The answer to the first movie is BEN-HUR (1959), which was originally made in 1925 during the silent era. Granted, an orchestral score was composed for the silent film and that score was played by musicians in theaters screening the film. But not all theaters could afford to provide a full orchestra so those audiences in smaller towns and venues enjoyed a piano or organ accompaniment rather than the full score.
But the chariot race sequence in the 1959 version is the scene I had in mind when I posed the question. It's one of the greatest set pieces in cinema history and there's not a note of music to be heard.
What you do hear is the thunder of the horses' hooves, the rumble and squeak of the chariots, the furious cracking of whips, the deafening roars of the crowd as men, animals and vehicles race around the arena, across the screen and into immortality.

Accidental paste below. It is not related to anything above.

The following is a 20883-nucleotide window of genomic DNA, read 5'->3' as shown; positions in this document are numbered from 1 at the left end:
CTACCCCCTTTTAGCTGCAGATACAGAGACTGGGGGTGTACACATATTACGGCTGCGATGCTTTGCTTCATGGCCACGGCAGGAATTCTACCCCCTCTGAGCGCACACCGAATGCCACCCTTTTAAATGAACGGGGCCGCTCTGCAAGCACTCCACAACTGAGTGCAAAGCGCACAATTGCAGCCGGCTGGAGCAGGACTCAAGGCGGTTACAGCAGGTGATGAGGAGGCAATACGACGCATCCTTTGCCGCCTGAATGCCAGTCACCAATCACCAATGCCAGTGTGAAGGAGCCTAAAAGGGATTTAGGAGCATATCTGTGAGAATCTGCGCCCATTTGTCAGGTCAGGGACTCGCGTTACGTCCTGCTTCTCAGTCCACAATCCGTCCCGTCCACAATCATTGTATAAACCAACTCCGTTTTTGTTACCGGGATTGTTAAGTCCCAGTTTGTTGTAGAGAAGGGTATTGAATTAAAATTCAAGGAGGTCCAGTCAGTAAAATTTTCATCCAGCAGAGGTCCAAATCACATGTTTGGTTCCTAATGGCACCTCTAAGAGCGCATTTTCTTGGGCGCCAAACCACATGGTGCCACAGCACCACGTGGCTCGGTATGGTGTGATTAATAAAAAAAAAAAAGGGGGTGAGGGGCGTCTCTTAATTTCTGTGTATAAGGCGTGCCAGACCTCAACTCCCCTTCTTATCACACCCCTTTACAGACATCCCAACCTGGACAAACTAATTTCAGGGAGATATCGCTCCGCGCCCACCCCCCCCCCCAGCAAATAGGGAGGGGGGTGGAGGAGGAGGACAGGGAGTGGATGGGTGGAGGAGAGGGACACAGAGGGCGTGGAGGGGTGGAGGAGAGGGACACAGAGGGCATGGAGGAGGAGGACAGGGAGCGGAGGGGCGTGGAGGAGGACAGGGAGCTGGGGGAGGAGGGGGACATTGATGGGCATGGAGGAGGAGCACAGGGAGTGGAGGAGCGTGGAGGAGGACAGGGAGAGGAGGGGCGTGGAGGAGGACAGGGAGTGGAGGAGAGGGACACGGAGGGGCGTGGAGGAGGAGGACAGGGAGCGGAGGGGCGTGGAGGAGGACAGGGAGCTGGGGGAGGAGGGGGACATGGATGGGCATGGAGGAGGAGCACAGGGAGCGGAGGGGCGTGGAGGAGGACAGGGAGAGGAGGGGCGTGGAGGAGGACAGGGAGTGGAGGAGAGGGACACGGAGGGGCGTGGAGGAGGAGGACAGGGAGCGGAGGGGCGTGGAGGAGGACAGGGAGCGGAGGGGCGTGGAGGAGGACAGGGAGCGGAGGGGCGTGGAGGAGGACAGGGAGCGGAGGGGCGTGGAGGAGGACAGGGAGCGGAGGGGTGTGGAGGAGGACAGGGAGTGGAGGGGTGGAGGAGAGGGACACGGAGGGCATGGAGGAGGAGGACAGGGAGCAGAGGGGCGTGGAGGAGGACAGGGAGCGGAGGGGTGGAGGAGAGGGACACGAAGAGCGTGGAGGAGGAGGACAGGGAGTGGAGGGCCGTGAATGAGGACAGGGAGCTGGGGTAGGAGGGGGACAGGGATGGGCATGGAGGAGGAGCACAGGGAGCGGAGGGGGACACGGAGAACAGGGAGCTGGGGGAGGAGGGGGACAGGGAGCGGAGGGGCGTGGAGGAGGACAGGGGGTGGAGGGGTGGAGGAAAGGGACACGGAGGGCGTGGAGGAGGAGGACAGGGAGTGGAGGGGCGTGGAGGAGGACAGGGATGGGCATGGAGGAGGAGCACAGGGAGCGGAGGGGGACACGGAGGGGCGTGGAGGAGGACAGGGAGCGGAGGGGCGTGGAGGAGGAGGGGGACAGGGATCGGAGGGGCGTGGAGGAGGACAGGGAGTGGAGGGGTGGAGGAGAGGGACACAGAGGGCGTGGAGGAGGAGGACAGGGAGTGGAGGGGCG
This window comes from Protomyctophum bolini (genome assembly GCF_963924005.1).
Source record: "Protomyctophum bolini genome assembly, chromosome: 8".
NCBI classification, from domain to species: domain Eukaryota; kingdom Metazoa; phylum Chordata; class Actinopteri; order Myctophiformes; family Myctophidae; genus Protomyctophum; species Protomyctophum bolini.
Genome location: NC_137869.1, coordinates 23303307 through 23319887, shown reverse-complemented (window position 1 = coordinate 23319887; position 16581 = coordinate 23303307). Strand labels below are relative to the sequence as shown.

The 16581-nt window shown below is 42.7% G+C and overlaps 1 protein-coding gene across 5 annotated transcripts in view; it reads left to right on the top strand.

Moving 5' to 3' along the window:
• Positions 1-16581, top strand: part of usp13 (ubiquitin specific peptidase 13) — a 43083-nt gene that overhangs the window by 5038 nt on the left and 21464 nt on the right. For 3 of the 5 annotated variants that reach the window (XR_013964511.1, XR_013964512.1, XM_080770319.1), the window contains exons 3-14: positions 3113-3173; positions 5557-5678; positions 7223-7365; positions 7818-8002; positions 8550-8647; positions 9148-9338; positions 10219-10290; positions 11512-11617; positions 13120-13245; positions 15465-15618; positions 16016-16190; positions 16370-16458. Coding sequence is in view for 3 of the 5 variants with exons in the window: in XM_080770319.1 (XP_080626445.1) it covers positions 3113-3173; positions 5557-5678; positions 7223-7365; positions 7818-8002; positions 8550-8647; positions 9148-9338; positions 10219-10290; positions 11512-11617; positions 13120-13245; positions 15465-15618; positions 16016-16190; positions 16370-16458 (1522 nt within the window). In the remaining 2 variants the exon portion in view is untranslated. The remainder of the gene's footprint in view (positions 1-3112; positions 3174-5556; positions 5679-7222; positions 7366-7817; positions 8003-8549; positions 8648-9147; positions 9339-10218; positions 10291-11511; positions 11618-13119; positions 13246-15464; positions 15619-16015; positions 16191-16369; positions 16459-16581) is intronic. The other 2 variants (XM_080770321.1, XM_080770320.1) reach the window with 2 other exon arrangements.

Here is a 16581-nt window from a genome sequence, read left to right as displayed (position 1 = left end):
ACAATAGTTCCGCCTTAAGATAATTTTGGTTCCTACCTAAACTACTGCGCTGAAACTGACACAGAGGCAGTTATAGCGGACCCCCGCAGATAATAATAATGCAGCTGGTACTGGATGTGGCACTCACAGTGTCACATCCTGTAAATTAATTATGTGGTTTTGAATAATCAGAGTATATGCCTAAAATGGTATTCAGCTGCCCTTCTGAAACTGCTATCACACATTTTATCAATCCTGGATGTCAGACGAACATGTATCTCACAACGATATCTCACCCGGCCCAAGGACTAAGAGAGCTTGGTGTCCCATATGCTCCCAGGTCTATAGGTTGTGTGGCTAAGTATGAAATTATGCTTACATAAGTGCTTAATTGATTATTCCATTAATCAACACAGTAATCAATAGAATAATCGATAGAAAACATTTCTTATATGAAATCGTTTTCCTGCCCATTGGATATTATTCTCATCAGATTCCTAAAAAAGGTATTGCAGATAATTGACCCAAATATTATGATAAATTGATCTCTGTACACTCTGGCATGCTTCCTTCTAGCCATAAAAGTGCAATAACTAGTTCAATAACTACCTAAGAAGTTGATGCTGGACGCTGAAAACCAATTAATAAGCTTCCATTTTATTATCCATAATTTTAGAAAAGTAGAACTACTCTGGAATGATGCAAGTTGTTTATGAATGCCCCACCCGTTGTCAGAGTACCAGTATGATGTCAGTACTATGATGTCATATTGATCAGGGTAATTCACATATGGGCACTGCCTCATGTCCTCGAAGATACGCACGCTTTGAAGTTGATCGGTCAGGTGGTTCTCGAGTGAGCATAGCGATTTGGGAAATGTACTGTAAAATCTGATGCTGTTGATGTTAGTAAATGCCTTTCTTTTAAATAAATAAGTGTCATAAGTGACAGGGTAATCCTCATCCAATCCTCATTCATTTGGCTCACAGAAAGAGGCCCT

It's a brilliantly staged and executed sequence and with no musical score or dialogue (and no cutaways to any action not taking place within the arena) it's pure cinema. Only images and sound are used to tell this part of the epic story and the result is something that once seen (especially on the big screen), is never to be forgotten
I'll reveal the answer to the second film in the next post. Here's another clue for you all: the walrus was Paul. Just kidding. The second movie features a score by one of the greatest film composers of the twentieth century but he contributed nothing to this part of the film.